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Thursday, November 14, 2019
DAKAR, Feb 6 2012 (IPS) - The friends of slain Senegalese student protester, Mamadou Diop, say that the 32-year-old master’s student was against injustice and that is why he was protesting against President Abdoulaye Wade’s bid for a third term of office.
On Jan. 31, the opposition movement and local protestors, including students, gathered at the Place de Obelix to voice their anger at the Constitutional Councils’ validation of Wade’s bid for a third term. The incumbent president is 85 and has ruled Senegal since 2000.
The protests turned violent and one student, Diop, was killed. Diop’s best friend and classmate, 29-year-old Bacary Sejnane, told IPS that he saw his friend’s death on television.
“I saw a very big police car approach where the crowds had gathered, and we saw a man on the floor. He tried to get up but he couldn’t. We saw that the car ran over him,” said Sejnane. “When they said his name on television, it was Mamadou Diop, my friend.” According to Senegal’s Red Cross, the vehicle that ran over Diop was a water cannon truck.
Diop was completing his Masters in Modern Literature at the Sheik Anta Diop University, and was a devoted disciple of a popular section of the Mauride, a strain of the Muslim brotherhood with many followers in Senegal.
“He was against injustice,” said Sejnane reflectively, “That’s why he was at the Place de Obelix.”
Diop was a well-known student at the university, so when students heard of his death, they gathered in a group and marched to the hospital where his body was kept. The police stopped them and clashing ensued.
The avenue on which Sheik Anta Diop University sits saw scenes reminiscent of a civil war during the protest. Students barricaded parts of the avenue using whatever they could find; huge boulders, stones, and even wooden crates used as shop stalls by street traders.
Since the start of the Jan. 27 demonstrations, spearheaded by the June 23 Movement (M23), a movement of youth and civil society, four people including a police man have lost their lives and several others have been injured from clashes with police, Senegal’s Red Cross reported.
“I think that people are angry because they knew that President Abdoulaye Wade cannot take on another mandate,” said Chrystelle Ndaya a former student at the university, now an independent journalist. “President Abdoulaye Wade is old and he must go. He doesn’t have the mind of a young person. People want change.”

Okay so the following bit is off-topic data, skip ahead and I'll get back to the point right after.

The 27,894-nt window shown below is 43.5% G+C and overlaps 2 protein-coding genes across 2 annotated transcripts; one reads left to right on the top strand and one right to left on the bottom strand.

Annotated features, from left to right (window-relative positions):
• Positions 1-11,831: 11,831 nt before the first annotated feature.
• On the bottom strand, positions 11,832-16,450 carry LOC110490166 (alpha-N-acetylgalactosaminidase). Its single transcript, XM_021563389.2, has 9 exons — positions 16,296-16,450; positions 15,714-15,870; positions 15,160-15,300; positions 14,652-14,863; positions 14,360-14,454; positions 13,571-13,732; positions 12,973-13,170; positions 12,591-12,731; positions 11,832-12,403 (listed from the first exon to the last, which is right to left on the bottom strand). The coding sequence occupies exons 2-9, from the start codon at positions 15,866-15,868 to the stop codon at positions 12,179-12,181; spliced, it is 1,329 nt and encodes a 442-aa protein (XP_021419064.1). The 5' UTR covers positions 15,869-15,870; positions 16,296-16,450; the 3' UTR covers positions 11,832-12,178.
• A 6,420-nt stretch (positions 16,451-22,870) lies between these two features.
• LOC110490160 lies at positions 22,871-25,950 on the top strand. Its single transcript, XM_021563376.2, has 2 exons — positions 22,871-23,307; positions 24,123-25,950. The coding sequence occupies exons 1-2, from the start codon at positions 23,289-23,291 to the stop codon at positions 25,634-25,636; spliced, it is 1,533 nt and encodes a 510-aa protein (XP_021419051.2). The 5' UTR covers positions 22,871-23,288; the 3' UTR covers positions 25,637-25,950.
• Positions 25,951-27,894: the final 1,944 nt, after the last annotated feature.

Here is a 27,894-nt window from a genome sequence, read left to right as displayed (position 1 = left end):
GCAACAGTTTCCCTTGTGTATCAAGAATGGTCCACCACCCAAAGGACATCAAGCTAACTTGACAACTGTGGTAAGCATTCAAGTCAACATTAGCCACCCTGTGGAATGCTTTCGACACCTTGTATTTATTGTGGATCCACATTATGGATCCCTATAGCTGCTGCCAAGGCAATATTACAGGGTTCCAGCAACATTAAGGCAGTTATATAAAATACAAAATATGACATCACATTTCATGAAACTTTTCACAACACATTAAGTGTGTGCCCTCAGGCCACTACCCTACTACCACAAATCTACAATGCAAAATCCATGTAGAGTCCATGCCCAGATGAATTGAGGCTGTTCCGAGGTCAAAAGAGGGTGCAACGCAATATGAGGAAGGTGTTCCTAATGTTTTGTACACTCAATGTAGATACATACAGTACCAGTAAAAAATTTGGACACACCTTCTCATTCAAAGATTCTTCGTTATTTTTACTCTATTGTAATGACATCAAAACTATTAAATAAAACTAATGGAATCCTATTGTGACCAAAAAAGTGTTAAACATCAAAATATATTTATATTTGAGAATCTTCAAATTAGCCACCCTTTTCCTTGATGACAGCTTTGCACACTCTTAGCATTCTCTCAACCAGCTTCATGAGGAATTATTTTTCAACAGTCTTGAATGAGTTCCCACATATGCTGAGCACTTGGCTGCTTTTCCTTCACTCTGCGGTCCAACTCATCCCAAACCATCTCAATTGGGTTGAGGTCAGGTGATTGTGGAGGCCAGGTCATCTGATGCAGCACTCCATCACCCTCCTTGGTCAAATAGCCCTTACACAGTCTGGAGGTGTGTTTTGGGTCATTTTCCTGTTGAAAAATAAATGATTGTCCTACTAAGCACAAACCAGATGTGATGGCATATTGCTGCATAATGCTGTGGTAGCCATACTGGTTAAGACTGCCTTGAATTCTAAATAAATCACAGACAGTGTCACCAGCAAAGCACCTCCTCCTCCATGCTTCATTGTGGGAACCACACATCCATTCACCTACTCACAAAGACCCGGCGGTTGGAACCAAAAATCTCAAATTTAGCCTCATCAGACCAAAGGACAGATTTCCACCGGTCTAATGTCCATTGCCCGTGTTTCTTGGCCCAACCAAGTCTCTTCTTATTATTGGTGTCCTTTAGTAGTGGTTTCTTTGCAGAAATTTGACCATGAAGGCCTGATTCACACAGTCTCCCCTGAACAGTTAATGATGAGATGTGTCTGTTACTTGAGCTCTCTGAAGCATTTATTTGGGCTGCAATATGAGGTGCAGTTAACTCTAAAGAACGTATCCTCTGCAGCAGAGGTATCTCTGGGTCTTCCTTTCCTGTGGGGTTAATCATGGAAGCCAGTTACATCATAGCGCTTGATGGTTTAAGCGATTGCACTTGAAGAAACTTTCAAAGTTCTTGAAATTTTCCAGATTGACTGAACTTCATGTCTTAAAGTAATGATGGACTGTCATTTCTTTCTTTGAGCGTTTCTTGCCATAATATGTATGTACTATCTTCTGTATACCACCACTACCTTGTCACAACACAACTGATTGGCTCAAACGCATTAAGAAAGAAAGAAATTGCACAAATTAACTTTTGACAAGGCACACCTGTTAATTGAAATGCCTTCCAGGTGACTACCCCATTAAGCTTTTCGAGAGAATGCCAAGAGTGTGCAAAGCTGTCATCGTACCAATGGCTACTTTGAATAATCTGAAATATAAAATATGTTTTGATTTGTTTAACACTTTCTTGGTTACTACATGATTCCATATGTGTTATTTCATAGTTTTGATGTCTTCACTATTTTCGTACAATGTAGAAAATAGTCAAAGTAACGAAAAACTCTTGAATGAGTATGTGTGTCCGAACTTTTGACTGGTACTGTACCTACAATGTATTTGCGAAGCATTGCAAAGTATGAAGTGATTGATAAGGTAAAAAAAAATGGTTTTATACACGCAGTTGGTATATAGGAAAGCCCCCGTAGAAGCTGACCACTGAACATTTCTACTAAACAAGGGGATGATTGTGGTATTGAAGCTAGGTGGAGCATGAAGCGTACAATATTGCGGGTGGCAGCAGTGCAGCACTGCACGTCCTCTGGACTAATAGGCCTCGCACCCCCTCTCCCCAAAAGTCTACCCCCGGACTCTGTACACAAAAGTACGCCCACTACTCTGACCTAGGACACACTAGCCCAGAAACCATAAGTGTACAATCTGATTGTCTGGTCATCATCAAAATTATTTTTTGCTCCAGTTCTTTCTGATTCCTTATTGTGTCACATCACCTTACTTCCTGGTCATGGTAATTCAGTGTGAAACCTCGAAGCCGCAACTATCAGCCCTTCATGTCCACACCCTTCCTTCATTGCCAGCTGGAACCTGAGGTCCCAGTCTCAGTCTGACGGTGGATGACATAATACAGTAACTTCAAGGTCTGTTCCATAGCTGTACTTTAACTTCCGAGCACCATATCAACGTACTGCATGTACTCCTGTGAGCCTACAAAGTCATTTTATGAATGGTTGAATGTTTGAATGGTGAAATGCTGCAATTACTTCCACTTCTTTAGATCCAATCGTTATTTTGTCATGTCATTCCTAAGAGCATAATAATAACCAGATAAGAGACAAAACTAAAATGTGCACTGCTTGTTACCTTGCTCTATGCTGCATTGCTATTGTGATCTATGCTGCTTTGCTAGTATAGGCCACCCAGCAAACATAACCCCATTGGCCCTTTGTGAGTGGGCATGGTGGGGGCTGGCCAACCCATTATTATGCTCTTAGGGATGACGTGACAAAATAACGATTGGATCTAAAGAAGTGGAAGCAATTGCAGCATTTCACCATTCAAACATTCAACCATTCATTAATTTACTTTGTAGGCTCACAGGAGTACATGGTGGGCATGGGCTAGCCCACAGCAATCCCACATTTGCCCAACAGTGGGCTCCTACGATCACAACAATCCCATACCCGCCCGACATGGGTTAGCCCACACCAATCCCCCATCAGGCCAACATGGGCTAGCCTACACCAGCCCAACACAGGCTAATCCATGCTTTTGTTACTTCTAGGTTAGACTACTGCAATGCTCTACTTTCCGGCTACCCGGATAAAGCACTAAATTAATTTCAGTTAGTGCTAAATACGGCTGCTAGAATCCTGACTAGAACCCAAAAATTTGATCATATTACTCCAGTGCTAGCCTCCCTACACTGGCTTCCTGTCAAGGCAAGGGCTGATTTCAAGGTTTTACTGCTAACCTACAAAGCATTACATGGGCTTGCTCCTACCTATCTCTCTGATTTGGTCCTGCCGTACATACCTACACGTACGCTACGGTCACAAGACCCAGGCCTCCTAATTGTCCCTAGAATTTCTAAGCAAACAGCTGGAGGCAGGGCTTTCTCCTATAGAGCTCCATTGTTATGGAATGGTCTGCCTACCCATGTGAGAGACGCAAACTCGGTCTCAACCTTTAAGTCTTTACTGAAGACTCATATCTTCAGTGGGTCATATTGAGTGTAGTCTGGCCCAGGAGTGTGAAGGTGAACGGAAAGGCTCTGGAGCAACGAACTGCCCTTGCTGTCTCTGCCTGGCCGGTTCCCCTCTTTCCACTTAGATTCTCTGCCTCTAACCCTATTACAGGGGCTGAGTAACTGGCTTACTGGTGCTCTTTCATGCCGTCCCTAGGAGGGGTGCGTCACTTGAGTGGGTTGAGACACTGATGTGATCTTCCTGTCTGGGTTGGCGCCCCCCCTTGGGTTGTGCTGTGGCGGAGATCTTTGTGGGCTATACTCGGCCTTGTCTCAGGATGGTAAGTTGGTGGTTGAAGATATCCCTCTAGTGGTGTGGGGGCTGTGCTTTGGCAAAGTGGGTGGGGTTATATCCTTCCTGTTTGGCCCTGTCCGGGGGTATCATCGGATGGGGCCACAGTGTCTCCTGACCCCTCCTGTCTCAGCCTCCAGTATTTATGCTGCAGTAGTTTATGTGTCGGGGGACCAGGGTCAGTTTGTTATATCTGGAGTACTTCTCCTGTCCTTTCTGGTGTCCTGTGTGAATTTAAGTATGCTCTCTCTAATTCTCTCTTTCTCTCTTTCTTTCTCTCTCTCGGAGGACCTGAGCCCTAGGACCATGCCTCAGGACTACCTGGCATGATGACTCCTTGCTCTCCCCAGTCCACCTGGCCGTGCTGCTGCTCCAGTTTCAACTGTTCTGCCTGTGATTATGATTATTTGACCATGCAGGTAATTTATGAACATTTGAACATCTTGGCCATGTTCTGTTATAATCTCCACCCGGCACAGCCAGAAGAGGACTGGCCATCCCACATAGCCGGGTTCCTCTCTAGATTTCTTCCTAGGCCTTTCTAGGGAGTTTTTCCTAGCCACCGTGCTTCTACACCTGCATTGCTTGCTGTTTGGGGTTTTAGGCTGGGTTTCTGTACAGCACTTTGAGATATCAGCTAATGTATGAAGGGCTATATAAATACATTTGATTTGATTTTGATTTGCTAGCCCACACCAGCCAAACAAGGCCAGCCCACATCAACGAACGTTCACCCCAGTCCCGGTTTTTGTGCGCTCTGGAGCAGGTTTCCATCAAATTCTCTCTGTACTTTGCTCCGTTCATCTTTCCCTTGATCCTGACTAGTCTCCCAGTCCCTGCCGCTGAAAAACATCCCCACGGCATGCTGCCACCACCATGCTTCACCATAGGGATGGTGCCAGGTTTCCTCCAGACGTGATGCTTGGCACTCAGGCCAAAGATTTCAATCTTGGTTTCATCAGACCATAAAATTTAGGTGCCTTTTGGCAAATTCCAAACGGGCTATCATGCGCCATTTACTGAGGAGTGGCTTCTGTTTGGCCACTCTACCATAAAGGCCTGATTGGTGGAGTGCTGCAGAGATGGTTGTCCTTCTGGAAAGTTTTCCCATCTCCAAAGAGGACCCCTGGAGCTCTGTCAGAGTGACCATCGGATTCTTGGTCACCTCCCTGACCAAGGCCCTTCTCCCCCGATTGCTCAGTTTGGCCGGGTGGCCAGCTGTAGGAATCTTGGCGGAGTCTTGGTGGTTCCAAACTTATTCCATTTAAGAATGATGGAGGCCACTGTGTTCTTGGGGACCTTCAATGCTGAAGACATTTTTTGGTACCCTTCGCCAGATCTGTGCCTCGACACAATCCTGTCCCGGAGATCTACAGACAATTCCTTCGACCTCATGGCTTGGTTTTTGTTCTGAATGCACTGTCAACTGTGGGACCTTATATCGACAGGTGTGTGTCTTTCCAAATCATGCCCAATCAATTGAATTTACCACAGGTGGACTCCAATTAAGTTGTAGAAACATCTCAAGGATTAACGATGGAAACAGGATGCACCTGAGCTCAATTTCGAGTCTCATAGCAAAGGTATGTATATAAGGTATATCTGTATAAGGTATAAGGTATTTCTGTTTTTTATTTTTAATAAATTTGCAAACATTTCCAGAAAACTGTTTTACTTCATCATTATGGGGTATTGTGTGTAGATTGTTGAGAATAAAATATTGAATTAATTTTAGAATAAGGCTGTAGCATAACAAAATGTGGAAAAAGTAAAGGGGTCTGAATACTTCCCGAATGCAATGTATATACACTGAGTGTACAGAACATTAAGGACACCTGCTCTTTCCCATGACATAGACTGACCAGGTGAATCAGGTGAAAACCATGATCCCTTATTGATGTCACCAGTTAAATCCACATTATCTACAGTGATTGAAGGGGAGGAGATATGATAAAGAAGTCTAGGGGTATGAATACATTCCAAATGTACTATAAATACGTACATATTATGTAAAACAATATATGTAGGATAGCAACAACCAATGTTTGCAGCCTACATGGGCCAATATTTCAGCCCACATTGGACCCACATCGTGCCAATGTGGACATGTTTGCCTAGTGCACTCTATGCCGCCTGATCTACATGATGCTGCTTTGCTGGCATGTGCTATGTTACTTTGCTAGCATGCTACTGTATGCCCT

“It’s the first time we start to see students revolting like this,” she said almost it disbelief.
The Constitutional Council’s decision, which also invalidated international singer Youssou N’dour’s bid for the top seat in government, has many Senegalese angered.
In addition, during the last three to five years of Wade’s administration life has become progressively harder for many Senegalese. The cost of basic commodities has more than tripled. Bread, oil, gas, petrol, rice and sugar are now very expensive for most Senegalese.
Ndaya said these commodities have become so expensive that some families can only afford one meal a day.
But Mamadou Ba, who is completing his Masters in Sociology at the Sheik Anta Diop University, thinks the issue is beyond bread and butter. “I think it’s a moral issue, it’s about recovering some dignity and respect from a leader who has given us his word.”
Ba said that Wade had promised to step down from office, if Senegal’s citizens mandated him to.
“I think the students feel that if they let this one go by, without making sure that their anger is heard, it will be like agreeing to be lied to for the rest of your life,” he said.
“These protests were meant to give consciousness to the citizens, it is not calling people to violence,” said Ba, who has so far stayed away from the protests. “But I think they know that if they show pictures of the opposition behaving violently, it might change people minds about who to vote for. Senegalese are not violent people, they are very quiet.”
M23 has vowed to maintain protests until Wade rescinds his candidacy for the Feb. 26 elections.
But Sjenane does not believe these revolts, as he calls them, can be compared to the Arab Spring protests seen in Egypt and other African countries. Because he says: “Senegalese are not violent, we respect democracy and the rule of law.”
But it was the same rule of law that killed his friend. “Police are here to keep order, and it’s good that they do, but sometimes people also need to express themselves,” he added in response.
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